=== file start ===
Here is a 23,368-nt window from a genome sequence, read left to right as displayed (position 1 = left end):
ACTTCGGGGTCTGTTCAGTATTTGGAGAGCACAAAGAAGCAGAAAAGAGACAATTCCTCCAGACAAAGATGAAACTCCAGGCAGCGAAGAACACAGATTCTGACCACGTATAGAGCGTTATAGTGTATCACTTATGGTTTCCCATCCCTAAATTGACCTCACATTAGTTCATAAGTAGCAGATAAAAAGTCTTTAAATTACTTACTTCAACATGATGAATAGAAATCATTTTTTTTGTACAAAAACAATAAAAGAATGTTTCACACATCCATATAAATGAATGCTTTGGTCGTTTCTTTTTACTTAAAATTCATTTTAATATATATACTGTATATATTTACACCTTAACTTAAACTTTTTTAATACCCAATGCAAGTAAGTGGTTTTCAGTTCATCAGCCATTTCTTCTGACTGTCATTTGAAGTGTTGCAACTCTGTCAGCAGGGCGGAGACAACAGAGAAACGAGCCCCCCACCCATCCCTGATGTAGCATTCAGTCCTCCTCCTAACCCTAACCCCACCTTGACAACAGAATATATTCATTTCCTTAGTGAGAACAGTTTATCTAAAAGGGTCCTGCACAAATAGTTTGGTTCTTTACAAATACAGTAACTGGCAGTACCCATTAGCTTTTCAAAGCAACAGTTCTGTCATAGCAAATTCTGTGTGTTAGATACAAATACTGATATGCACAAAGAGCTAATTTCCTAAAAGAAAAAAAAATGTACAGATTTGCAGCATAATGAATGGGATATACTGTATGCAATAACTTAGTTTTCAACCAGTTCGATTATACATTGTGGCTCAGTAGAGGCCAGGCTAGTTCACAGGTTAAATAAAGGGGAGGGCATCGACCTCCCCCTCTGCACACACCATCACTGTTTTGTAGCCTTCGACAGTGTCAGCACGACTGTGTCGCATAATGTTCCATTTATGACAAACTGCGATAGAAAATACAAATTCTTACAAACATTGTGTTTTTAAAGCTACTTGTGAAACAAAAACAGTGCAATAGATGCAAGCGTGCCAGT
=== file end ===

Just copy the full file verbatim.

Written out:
Here is a 23,368-nt window from a genome sequence, read left to right as displayed (position 1 = left end):
ACTTCGGGGTCTGTTCAGTATTTGGAGAGCACAAAGAAGCAGAAAAGAGACAATTCCTCCAGACAAAGATGAAACTCCAGGCAGCGAAGAACACAGATTCTGACCACGTATAGAGCGTTATAGTGTATCACTTATGGTTTCCCATCCCTAAATTGACCTCACATTAGTTCATAAGTAGCAGATAAAAAGTCTTTAAATTACTTACTTCAACATGATGAATAGAAATCATTTTTTTTGTACAAAAACAATAAAAGAATGTTTCACACATCCATATAAATGAATGCTTTGGTCGTTTCTTTTTACTTAAAATTCATTTTAATATATATACTGTATATATTTACACCTTAACTTAAACTTTTTTAATACCCAATGCAAGTAAGTGGTTTTCAGTTCATCAGCCATTTCTTCTGACTGTCATTTGAAGTGTTGCAACTCTGTCAGCAGGGCGGAGACAACAGAGAAACGAGCCCCCCACCCATCCCTGATGTAGCATTCAGTCCTCCTCCTAACCCTAACCCCACCTTGACAACAGAATATATTCATTTCCTTAGTGAGAACAGTTTATCTAAAAGGGTCCTGCACAAATAGTTTGGTTCTTTACAAATACAGTAACTGGCAGTACCCATTAGCTTTTCAAAGCAACAGTTCTGTCATAGCAAATTCTGTGTGTTAGATACAAATACTGATATGCACAAAGAGCTAATTTCCTAAAAGAAAAAAAAATGTACAGATTTGCAGCATAATGAATGGGATATACTGTATGCAATAACTTAGTTTTCAACCAGTTCGATTATACATTGTGGCTCAGTAGAGGCCAGGCTAGTTCACAGGTTAAATAAAGGGGAGGGCATCGACCTCCCCCTCTGCACACACCATCACTGTTTTGTAGCCTTCGACAGTGTCAGCACGACTGTGTCGCATAATGTTCCATTTATGACAAACTGCGATAGAAAATACAAATTCTTACAAACATTGTGTTTTTAAAGCTACTTGTGAAACAAAAACAGTGCAATAGATGCAAGCGTGCCAGT